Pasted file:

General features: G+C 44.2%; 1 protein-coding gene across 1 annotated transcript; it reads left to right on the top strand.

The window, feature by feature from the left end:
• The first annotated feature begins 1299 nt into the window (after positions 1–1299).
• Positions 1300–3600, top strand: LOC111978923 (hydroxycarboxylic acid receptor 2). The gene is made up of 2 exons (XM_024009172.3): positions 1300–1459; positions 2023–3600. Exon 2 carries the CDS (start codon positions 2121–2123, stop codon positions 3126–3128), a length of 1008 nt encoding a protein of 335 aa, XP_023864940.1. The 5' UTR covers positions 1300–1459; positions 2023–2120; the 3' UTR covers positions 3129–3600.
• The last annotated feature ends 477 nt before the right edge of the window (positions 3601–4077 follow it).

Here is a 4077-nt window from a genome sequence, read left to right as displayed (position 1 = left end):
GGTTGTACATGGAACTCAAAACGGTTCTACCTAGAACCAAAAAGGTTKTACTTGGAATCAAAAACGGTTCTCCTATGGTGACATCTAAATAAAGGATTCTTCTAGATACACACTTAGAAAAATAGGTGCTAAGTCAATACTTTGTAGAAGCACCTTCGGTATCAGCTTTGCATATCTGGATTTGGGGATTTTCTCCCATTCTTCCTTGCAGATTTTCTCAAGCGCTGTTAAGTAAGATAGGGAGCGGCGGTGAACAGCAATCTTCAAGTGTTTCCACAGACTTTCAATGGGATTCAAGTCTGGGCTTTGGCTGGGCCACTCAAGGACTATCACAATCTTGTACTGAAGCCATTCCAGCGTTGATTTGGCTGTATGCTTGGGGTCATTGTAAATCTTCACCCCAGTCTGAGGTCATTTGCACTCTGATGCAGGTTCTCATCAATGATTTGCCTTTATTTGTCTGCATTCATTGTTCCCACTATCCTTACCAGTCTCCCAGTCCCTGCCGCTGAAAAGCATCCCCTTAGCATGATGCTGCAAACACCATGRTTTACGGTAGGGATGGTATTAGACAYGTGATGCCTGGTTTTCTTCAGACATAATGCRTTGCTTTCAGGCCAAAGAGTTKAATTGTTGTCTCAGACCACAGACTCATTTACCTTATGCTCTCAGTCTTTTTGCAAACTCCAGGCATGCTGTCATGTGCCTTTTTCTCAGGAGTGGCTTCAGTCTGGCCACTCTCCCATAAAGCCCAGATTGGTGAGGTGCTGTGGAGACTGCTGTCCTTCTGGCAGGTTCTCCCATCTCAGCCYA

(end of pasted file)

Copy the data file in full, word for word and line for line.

General features: G+C 44.2%; 1 protein-coding gene across 1 annotated transcript; it reads left to right on the top strand.

The window, feature by feature from the left end:
• The first annotated feature begins 1299 nt into the window (after positions 1–1299).
• Positions 1300–3600, top strand: LOC111978923 (hydroxycarboxylic acid receptor 2). The gene is made up of 2 exons (XM_024009172.3): positions 1300–1459; positions 2023–3600. Exon 2 carries the CDS (start codon positions 2121–2123, stop codon positions 3126–3128), a length of 1008 nt encoding a protein of 335 aa, XP_023864940.1. The 5' UTR covers positions 1300–1459; positions 2023–2120; the 3' UTR covers positions 3129–3600.
• The last annotated feature ends 477 nt before the right edge of the window (positions 3601–4077 follow it).

Here is a 4077-nt window from a genome sequence, read left to right as displayed (position 1 = left end):
GGTTGTACATGGAACTCAAAACGGTTCTACCTAGAACCAAAAAGGTTKTACTTGGAATCAAAAACGGTTCTCCTATGGTGACATCTAAATAAAGGATTCTTCTAGATACACACTTAGAAAAATAGGTGCTAAGTCAATACTTTGTAGAAGCACCTTCGGTATCAGCTTTGCATATCTGGATTTGGGGATTTTCTCCCATTCTTCCTTGCAGATTTTCTCAAGCGCTGTTAAGTAAGATAGGGAGCGGCGGTGAACAGCAATCTTCAAGTGTTTCCACAGACTTTCAATGGGATTCAAGTCTGGGCTTTGGCTGGGCCACTCAAGGACTATCACAATCTTGTACTGAAGCCATTCCAGCGTTGATTTGGCTGTATGCTTGGGGTCATTGTAAATCTTCACCCCAGTCTGAGGTCATTTGCACTCTGATGCAGGTTCTCATCAATGATTTGCCTTTATTTGTCTGCATTCATTGTTCCCACTATCCTTACCAGTCTCCCAGTCCCTGCCGCTGAAAAGCATCCCCTTAGCATGATGCTGCAAACACCATGRTTTACGGTAGGGATGGTATTAGACAYGTGATGCCTGGTTTTCTTCAGACATAATGCRTTGCTTTCAGGCCAAAGAGTTKAATTGTTGTCTCAGACCACAGACTCATTTACCTTATGCTCTCAGTCTTTTTGCAAACTCCAGGCATGCTGTCATGTGCCTTTTTCTCAGGAGTGGCTTCAGTCTGGCCACTCTCCCATAAAGCCCAGATTGGTGAGGTGCTGTGGAGACTGCTGTCCTTCTGGCAGGTTCTCCCATCTCAGCCYA